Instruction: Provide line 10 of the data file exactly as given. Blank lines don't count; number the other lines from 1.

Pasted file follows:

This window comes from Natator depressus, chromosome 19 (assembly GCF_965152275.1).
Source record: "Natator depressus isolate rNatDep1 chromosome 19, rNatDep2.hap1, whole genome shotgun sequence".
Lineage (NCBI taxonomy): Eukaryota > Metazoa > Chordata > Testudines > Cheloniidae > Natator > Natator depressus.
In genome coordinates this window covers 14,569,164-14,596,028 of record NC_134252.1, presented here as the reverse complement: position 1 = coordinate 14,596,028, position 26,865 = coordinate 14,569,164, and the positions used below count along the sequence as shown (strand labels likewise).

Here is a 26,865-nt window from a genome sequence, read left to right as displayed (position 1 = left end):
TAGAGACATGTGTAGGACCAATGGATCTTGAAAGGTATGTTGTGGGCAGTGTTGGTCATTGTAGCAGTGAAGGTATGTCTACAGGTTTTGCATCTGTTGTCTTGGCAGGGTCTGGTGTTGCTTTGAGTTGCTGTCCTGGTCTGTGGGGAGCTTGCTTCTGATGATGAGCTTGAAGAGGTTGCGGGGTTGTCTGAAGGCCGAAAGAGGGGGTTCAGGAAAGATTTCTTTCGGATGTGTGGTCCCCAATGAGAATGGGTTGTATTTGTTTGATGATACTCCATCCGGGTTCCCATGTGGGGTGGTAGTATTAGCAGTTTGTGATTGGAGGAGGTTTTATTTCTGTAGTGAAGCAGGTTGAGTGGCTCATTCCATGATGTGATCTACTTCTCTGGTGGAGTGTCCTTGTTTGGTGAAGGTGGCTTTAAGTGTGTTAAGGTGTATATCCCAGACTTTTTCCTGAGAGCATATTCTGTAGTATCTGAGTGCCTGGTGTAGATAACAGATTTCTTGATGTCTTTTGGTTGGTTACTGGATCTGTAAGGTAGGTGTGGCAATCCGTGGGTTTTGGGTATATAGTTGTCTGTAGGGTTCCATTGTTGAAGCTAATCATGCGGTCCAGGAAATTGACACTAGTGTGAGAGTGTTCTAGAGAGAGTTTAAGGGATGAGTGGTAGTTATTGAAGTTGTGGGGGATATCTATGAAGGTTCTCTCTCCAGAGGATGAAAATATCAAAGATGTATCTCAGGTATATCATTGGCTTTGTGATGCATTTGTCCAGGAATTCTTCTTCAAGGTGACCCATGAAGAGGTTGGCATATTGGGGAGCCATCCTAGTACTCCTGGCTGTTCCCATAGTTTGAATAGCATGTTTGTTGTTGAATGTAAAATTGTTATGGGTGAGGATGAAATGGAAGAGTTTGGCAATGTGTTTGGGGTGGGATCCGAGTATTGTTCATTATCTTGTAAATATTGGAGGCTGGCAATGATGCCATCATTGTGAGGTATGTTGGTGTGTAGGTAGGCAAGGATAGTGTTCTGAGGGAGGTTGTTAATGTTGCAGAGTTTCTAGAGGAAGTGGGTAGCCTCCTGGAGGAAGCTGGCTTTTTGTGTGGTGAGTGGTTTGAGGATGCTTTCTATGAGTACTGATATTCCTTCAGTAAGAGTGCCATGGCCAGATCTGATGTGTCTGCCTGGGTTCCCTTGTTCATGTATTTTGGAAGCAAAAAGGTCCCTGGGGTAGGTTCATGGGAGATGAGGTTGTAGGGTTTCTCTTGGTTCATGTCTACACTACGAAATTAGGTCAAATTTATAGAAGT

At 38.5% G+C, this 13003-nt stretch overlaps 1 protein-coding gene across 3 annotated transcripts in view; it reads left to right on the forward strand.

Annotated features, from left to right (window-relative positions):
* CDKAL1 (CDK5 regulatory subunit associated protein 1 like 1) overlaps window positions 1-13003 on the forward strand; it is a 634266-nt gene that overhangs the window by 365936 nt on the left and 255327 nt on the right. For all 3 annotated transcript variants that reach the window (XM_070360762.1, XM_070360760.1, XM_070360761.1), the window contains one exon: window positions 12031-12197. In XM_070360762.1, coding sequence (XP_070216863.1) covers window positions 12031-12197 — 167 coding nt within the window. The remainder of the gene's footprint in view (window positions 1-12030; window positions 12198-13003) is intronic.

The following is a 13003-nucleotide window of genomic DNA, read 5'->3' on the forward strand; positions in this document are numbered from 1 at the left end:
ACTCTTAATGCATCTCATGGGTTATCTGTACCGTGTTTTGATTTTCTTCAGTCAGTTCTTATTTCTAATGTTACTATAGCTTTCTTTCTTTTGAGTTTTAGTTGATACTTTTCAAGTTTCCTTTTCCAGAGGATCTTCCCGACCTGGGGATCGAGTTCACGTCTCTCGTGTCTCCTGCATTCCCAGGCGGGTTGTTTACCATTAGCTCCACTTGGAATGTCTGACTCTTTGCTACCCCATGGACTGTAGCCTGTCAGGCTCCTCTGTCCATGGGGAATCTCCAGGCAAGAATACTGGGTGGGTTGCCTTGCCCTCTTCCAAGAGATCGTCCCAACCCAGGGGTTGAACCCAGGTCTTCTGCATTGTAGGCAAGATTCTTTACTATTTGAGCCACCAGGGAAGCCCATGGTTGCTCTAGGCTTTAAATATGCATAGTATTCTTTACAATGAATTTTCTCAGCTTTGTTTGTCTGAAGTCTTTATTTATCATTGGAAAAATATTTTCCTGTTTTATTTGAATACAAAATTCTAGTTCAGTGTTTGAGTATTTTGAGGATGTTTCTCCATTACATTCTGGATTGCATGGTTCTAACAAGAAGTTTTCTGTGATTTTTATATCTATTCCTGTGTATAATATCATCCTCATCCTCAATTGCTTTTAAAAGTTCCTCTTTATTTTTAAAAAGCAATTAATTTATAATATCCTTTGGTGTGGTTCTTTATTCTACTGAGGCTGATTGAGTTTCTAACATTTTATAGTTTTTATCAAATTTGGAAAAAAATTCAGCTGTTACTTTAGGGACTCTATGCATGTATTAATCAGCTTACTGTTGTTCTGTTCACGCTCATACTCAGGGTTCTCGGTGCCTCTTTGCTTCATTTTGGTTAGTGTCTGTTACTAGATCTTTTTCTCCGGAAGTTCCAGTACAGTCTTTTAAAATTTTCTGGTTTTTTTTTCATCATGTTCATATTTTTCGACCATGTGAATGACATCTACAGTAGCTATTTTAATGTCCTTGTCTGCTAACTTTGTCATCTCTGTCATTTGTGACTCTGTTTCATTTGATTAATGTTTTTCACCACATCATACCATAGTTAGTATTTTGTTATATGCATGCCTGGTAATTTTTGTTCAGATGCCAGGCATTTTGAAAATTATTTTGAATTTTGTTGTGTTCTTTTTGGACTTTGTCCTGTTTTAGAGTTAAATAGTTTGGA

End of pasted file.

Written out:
The following is a 13003-nucleotide window of genomic DNA, read 5'->3' on the forward strand; positions in this document are numbered from 1 at the left end: